With a continuous controls monitoring system in place, software can automatically execute tests that compare these user lists and flag users whose access level do not match their current role, job level, or employment status. 

Endpoints Configuration Management and Protection 

Vector people using endpoint devices with proper configuration management.

Each organization uses a variety of hardware devices – ranging from laptops, desktops, smartphones, servers, and IoT devices – to power their business. The configuration is what makes their system work. 

To reduce the risk of system outages, data breaches, and data leaks, IT managers and product developers must manage configuration carefully and keep track of configuration changes to ensure traceability. Endpoint devices need antivirus protection, compliance monitoring, security visibility, and security enforcement. 

Many modern organizations have deployed device management (MDM and security) applications to make provisioning, deployment, patch management, and monitoring easier. But did an IT administrator remember to install the latest patch on company laptops – in every instance when a patch became available – within the last 12 months? Getting this level of detail still requires lots of digging through reports that come with the device management application.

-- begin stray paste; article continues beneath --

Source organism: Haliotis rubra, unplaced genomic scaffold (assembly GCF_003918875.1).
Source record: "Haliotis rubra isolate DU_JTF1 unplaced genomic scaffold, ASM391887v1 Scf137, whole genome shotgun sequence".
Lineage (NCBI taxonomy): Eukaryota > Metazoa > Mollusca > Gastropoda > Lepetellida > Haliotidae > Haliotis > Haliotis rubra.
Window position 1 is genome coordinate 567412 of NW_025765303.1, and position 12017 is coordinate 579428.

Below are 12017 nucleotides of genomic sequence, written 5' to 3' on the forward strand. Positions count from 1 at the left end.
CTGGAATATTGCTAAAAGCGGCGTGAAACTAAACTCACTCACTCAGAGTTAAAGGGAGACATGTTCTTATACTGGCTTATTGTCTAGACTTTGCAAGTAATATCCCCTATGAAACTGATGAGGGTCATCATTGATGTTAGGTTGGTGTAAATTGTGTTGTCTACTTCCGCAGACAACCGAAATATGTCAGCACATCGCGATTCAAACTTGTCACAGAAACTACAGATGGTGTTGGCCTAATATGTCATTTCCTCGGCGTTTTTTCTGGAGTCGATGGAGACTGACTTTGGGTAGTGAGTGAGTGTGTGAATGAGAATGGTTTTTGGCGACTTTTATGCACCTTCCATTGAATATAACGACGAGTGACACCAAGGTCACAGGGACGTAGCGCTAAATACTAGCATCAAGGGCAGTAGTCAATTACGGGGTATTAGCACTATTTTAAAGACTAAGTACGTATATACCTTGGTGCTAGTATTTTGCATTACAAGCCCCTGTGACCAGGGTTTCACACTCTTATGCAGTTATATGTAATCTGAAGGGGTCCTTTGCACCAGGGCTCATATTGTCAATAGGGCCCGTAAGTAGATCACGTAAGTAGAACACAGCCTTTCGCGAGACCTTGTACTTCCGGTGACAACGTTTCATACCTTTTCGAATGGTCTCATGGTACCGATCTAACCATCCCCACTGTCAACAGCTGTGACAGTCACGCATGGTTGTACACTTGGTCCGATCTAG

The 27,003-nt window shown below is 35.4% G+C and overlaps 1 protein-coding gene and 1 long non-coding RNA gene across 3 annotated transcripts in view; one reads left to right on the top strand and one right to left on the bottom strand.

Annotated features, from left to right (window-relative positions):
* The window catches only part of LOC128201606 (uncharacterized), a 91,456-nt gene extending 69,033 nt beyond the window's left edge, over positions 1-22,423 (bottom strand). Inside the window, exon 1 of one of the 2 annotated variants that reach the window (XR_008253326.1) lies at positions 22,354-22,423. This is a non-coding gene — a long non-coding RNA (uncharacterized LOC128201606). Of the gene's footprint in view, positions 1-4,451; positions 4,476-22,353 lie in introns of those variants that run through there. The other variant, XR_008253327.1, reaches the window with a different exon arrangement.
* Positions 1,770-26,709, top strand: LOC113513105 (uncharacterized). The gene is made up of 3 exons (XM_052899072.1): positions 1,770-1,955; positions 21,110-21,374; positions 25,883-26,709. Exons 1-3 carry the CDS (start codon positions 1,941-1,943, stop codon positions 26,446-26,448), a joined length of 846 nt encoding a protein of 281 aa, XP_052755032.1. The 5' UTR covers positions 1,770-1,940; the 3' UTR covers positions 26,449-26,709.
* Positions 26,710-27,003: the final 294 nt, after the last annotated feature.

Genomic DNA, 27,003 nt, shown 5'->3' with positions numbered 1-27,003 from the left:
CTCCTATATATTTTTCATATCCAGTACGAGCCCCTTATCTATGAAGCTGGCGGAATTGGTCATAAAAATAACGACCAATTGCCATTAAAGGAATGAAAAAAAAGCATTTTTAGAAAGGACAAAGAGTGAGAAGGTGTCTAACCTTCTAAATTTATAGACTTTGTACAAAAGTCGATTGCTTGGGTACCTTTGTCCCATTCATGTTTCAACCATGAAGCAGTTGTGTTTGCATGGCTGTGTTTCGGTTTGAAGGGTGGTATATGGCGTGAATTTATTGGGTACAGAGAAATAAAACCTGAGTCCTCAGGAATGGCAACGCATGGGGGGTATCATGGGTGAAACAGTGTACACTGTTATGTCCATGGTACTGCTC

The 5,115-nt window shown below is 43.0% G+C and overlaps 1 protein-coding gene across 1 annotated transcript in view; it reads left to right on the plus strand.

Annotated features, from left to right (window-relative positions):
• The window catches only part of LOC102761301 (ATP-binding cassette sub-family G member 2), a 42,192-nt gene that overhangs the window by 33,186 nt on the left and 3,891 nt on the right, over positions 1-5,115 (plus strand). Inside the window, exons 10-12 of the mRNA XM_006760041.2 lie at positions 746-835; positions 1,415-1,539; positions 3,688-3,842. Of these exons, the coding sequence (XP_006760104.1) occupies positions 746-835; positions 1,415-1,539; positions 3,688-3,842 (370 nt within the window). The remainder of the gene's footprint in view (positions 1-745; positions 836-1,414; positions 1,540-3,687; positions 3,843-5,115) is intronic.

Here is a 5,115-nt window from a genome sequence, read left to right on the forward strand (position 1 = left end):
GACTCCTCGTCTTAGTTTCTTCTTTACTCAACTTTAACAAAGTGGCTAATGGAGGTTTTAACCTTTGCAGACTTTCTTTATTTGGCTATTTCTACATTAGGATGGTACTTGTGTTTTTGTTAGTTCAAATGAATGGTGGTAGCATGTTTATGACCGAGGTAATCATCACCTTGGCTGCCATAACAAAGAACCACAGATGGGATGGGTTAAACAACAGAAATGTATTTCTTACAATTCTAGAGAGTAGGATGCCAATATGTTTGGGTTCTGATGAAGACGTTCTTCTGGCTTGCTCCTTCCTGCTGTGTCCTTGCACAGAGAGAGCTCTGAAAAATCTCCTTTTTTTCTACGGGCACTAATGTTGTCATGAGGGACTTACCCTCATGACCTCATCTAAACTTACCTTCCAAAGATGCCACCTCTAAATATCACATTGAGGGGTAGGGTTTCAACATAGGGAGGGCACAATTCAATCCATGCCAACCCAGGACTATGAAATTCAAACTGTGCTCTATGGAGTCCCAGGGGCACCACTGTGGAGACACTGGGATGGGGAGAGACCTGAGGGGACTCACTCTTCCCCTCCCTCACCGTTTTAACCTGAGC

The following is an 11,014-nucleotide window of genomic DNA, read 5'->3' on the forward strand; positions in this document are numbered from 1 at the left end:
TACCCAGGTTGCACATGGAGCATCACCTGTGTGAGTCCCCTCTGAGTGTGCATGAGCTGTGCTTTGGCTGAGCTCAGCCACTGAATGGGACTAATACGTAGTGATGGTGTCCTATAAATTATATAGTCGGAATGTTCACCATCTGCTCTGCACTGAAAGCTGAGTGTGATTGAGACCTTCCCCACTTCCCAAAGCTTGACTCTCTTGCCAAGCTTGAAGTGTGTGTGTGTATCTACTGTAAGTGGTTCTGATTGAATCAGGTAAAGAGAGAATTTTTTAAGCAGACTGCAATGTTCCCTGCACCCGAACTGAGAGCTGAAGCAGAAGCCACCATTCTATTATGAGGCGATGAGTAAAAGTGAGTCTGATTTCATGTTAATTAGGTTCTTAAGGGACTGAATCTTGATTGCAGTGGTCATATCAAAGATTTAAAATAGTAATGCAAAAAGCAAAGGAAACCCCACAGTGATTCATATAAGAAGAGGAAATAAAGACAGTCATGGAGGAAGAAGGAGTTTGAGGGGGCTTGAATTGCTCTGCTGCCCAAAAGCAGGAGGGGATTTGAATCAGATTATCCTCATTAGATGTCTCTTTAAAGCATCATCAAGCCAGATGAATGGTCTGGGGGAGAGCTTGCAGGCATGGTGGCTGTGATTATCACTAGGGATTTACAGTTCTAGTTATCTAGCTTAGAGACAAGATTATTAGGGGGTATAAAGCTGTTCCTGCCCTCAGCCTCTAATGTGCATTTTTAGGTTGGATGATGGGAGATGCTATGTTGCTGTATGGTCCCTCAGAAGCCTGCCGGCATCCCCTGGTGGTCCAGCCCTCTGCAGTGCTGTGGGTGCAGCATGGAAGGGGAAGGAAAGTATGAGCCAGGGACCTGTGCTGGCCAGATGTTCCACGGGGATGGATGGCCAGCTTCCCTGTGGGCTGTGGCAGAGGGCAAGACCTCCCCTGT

Fortunately, once a compliance operations system is integrated with a device management system (e.g., JAMF or Microsoft Intune), detailed configuration data about those managed devices can automatically sync into a compliance operation platform. One could write a test that ensures that corporate devices have been configured correctly and protected according to designated policies.  

Keeping Logs of Events/Incidents For a Designated Amount of Time 

Vector man keeping a log of events and incidents.